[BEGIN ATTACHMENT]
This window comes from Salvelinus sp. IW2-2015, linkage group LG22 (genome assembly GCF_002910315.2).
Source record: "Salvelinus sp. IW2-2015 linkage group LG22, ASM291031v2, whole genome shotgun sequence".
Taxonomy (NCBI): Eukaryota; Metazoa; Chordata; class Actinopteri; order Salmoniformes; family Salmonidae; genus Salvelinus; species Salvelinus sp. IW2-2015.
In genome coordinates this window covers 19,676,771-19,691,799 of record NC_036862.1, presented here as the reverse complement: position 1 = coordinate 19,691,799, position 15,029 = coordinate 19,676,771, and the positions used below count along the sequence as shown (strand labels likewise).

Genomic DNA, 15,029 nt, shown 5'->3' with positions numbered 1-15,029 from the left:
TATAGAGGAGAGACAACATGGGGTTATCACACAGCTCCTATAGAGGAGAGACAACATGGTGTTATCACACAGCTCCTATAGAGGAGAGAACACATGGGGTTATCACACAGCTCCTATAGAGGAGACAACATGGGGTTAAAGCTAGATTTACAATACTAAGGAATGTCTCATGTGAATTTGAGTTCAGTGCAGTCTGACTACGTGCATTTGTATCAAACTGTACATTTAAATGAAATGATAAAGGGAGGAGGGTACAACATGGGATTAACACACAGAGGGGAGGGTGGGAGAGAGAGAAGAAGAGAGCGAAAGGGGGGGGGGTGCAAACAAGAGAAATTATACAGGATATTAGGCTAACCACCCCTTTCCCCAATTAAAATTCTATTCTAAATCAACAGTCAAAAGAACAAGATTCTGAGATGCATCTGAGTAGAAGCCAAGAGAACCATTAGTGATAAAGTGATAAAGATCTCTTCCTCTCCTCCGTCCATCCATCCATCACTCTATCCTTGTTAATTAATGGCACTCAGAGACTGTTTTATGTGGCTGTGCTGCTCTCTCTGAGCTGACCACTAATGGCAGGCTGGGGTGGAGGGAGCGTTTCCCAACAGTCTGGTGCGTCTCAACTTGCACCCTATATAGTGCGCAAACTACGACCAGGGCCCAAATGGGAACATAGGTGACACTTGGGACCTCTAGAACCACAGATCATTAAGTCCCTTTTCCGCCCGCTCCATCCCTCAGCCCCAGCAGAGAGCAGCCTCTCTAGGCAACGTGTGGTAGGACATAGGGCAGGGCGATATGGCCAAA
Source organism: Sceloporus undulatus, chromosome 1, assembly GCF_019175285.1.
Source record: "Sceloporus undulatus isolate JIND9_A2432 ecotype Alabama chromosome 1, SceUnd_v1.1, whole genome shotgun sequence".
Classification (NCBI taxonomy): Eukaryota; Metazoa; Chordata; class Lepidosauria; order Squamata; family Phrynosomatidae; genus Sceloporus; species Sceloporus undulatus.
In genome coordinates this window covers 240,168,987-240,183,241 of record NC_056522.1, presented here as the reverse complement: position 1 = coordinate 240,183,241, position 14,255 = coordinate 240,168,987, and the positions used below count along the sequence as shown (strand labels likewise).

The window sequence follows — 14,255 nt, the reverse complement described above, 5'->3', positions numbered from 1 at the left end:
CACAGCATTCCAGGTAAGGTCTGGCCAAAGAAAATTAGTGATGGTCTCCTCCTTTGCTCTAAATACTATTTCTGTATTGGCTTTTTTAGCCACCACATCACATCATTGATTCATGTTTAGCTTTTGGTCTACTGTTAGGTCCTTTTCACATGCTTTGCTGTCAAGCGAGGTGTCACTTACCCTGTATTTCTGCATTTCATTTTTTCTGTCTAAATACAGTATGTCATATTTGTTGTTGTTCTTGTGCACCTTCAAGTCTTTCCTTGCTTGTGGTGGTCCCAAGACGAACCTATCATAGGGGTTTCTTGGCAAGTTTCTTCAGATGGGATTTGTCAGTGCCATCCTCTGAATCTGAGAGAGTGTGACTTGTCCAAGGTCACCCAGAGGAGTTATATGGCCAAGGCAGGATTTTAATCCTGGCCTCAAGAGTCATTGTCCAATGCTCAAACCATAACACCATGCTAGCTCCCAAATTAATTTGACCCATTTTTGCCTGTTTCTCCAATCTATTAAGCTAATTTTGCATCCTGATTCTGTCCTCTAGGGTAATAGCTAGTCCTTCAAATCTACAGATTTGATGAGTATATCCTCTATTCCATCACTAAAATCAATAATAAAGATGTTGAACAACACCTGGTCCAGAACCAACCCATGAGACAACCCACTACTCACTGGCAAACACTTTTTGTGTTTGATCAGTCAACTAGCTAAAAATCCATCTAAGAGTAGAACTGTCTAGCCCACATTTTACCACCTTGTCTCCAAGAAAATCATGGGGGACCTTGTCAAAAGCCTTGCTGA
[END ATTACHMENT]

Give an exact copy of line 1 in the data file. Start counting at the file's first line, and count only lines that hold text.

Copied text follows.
This window comes from Salvelinus sp. IW2-2015, linkage group LG22 (genome assembly GCF_002910315.2).